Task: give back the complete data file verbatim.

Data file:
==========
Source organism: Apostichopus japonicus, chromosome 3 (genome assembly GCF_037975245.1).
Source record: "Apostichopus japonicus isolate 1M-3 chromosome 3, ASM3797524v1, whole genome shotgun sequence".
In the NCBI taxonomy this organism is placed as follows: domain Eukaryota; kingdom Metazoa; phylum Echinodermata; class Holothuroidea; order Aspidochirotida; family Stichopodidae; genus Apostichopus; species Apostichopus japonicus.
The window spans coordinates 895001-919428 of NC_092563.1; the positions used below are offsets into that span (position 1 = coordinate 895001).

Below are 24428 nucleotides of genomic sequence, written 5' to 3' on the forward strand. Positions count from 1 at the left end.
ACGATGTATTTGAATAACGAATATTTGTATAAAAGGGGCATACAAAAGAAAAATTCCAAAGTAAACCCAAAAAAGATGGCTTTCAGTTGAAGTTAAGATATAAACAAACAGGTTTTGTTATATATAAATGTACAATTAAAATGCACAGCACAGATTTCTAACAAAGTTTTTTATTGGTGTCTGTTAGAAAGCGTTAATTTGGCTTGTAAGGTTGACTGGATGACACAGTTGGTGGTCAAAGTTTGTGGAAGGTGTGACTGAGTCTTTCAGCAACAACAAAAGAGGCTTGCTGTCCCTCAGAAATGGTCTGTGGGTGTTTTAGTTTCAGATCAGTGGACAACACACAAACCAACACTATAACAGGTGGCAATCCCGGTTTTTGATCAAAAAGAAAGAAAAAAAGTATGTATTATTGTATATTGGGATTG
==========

Source organism: Apostichopus japonicus, chromosome 3 (genome assembly GCF_037975245.1).
Source record: "Apostichopus japonicus isolate 1M-3 chromosome 3, ASM3797524v1, whole genome shotgun sequence".
In the NCBI taxonomy this organism is placed as follows: domain Eukaryota; kingdom Metazoa; phylum Echinodermata; class Holothuroidea; order Aspidochirotida; family Stichopodidae; genus Apostichopus; species Apostichopus japonicus.
The window spans coordinates 895001-919428 of NC_092563.1; the positions used below are offsets into that span (position 1 = coordinate 895001).

Below are 24428 nucleotides of genomic sequence, written 5' to 3' on the forward strand. Positions count from 1 at the left end.
ACGATGTATTTGAATAACGAATATTTGTATAAAAGGGGCATACAAAAGAAAAATTCCAAAGTAAACCCAAAAAAGATGGCTTTCAGTTGAAGTTAAGATATAAACAAACAGGTTTTGTTATATATAAATGTACAATTAAAATGCACAGCACAGATTTCTAACAAAGTTTTTTATTGGTGTCTGTTAGAAAGCGTTAATTTGGCTTGTAAGGTTGACTGGATGACACAGTTGGTGGTCAAAGTTTGTGGAAGGTGTGACTGAGTCTTTCAGCAACAACAAAAGAGGCTTGCTGTCCCTCAGAAATGGTCTGTGGGTGTTTTAGTTTCAGATCAGTGGACAACACACAAACCAACACTATAACAGGTGGCAATCCCGGTTTTTGATCAAAAAGAAAGAAAAAAAGTATGTATTATTGTATATTGGGATTG